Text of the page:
Nissan Is Using NASA Tech to Give Self-Driving Cars Human Guidance

 When a car gets confused, a person can step in remotely to show it what to do. 

© 2017 Nissan

Nissan is bringing a little bit of the space-travel world to the automotive industry. The Japanese automaker announced Thursday that it is using technology originally developed by NASA for Mars rovers to oversee fleets of self-driving cars, in a bid to make autonomous vehicles safer—and put them on the road more quickly. 

Nissan is using Seamless Autonomous Mobility (a.k.a. SAM) technology to take charge of self-driving cars in situations where the car's computers are unable to determine how to deal with an obstacle or hazard the vehicle encounters while driving itself. When such a situation arises, it alerts a human in a remote location to look at the data and images from the car's autonomous hardware and figure out the best way to deal with whatever issue might be at hand. Basically, it's an additional set of eyes and an on-demand human brain for those circumstances when the car realizes something isn't completely right.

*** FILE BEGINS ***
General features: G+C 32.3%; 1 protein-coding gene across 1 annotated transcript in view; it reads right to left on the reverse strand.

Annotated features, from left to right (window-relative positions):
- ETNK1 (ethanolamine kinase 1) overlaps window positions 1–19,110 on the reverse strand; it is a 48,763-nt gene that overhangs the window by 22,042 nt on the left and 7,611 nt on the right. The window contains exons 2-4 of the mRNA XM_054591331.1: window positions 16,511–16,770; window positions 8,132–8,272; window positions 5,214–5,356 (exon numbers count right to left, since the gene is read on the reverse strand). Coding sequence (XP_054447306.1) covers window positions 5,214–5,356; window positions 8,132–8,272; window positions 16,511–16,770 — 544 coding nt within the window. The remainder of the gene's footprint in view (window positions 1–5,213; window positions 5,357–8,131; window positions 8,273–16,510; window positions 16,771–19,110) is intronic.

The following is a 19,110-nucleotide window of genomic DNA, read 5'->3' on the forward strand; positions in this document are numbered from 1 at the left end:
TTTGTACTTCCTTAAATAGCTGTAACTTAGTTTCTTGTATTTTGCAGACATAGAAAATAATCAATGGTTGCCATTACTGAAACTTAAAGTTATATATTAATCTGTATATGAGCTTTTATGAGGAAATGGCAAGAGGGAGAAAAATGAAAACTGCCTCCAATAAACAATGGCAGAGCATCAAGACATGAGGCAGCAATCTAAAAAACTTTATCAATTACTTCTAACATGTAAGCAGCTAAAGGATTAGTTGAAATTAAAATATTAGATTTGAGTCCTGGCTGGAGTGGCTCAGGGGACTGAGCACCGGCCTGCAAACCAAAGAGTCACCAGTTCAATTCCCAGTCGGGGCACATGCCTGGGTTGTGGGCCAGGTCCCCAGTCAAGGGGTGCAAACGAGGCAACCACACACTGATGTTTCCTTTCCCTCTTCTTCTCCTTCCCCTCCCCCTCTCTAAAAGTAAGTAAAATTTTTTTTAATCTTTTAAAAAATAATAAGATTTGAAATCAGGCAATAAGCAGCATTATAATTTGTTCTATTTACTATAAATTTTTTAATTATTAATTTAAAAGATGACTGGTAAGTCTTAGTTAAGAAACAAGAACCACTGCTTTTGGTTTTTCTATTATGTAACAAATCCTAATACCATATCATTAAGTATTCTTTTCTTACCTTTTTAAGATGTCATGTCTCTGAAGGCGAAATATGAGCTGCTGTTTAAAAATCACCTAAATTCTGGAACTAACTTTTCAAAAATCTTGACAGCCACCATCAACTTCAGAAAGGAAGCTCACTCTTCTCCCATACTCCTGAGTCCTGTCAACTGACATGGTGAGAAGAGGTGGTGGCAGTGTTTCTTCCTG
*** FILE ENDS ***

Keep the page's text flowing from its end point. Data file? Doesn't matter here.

The system is designed not only to handle sticky situations, but to help Nissan's autonomous cars get better at their jobs. Every time a human has to remotely step in, his or her choice is recorded and logged so it can be learned by that car—and other vehicles using the same technology. 

The SAM technology is derived from NASA's Visual Environment for Remote Virtual Exploration (VERVE). VERVE was used by the agency to oversee robots like the Mars rovers and help them navigate foreign lands millions of miles from home.

SAM tech could potentially help roll out autonomous quicker, because motorists and manufacturers wouldn't have to entirely rely on cars to make their own decisions. Nissan says this new tech adaptation could be especially useful for autonomous taxi or commercial delivery service fleets.

Hey, it isn't strapping rocket boosters to a Nissan GT-R, but the idea of autonomous cars having humans available on demand to make the calls machines aren't yet ready to handle is still one cool idea.